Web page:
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100 U.S. Marines, two Apache helicopters reinforcing embassy in Baghdad after attack

By: Philip Athey

100 U.S. Marines, two Apache helicopters reinforcing embassy in Baghdad after attack
A detachment of 100 Marines is deploying to Iraq to reinforce security at the U.S. Embassy in Baghdad after Iraqi protesters supportive of an Iran-backed Shiite militia attempted to storm the compound, U.S. Central Command said Tuesday.
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U.S. Marines assigned to Special Purpose Marine Air-Ground Task Force-Crisis Response-Central Command (SPMAFTF-CR-CC) 19.2, prepare to deploy from Kuwait in support of a crisis response mission, Dec. 31, 2019. (Sgt. Robert Gavaldon/Marine Corps)

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All U.S. personnel are secure and there are no plans to evacuate the embassy, the State Department told Military Times in a Tuesday email.

The State Department added that the U.S. ambassador for Iraq, Matt Tueller, is returning to the embassy from previously scheduled personal travel.

The Marines were requested by the U.S. State Department and their deployment was approved by Iraqi Security Forces, Central Command spokesman Mike Lawhorn told Military Times by phone Tuesday. Two Apache attack helicopters are providing over watch.

The Marines are part of Special Purpose Marine Air-Ground Task Forces Crisis Response — Central Command and came from Kuwait, according to a tweet from the Marine unit. The helicopters came from Taji, Iraq, Lawhorn said.

“The Department of Defense is working closely with the Department of State to ensure the security of our Embassy and personnel in Baghdad,” Secretary of Defense Mark Esper said in a Tuesday press release. “We have taken appropriate force protection actions to ensure the safety of American citizens, military personnel and diplomats in country, and to ensure our right of self-defense."

While the American military will protect the embassy, it also is the responsibility of the Iraqi government to step up and aid in its protection, Esper said.

“As in all countries, we rely on host nation forces to assist in the protection of our personnel in country, and we call on the Government of Iraq to fulfill its international responsibilities to do so,” Esper said.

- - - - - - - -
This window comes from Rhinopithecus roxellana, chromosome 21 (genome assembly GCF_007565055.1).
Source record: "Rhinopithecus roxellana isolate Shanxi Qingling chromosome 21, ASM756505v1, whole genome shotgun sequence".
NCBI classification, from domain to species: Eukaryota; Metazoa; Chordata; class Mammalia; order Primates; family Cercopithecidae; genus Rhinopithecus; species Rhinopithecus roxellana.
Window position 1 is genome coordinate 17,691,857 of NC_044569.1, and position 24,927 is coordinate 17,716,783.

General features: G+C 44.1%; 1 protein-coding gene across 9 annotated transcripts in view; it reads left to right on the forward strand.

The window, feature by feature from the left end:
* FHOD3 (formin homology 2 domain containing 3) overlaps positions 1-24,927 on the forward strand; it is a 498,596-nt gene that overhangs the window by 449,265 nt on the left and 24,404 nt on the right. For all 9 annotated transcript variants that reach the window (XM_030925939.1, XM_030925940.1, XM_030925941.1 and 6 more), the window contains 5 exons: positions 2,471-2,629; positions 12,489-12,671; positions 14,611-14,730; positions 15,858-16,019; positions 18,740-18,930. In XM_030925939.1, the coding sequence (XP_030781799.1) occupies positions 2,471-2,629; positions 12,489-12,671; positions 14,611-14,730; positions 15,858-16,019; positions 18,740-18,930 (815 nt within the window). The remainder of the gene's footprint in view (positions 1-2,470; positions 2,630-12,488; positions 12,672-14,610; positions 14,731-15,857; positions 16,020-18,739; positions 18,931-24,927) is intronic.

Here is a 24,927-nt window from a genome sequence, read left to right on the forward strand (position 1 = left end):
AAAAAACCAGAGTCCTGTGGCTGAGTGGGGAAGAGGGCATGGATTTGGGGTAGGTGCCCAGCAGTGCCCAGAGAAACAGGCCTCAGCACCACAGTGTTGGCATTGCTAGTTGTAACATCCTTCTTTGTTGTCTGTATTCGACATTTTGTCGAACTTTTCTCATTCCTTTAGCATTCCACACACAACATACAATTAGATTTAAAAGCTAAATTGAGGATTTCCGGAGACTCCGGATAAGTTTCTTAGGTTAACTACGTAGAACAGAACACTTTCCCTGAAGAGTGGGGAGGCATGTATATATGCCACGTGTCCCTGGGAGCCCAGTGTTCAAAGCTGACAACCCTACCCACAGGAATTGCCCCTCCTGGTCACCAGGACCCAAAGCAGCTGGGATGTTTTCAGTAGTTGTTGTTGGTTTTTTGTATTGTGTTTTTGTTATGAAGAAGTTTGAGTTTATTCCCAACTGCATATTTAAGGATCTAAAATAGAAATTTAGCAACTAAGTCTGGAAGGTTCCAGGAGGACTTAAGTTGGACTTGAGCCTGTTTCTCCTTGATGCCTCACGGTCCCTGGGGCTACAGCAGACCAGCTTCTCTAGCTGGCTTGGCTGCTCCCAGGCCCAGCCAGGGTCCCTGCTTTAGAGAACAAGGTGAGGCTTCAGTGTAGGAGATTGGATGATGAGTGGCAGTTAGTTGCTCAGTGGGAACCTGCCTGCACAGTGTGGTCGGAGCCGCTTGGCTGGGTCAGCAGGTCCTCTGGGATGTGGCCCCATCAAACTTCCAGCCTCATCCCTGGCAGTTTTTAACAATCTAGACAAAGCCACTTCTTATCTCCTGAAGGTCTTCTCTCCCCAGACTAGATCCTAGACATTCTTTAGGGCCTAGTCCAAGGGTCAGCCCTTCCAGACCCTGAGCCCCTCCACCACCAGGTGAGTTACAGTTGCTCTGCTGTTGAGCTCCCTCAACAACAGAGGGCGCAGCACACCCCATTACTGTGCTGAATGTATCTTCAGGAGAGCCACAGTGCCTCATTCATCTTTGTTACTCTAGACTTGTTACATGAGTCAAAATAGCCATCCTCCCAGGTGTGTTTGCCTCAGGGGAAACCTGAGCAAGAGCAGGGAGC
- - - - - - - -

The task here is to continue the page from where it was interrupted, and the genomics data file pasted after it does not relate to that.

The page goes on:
Marine Corps public affairs officials directed questions from Marine Corps Times back to the Office of the Secretary of Defense.

The 100 Marines sent to reinforce the Baghdad, Iraq, embassy are part of a trend throughout the past five years of the Corps sending additional Marines to reinforce the ever-present Marine security guards or evacuate embassies around the world.

Many of the past embassy missions have used Marines from Special Purpose Marine Air-Ground Task Forces Crisis Response — Central Command, which was created after the 2012 attack on the diplomatic post in Benghazi, Libya, that resulted in the death of four Americans.

The protesters who stormed the U.S. embassy in Iraq were angry over Sunday’s airstrikes by U.S. forces against the Iran-backed militia and broke through the main door of the embassy and cried “Down, Down, USA!” according to The Associated Press.

After the protesters destroyed the main gate of the compound, a reception area in the embassy caught fire and U.S. service members were spotted on the roof of the embassy, according to The Associated Press.

In its statement the State Department said though the protesters did enter into the embassy compound, there has been no “breach.”

In response to the attack on the embassy, President Donald Trump took to Twitter to blaming Iran for “orchestrating” the protests.

Military Times managing editor Howard Altman contributed to this report.


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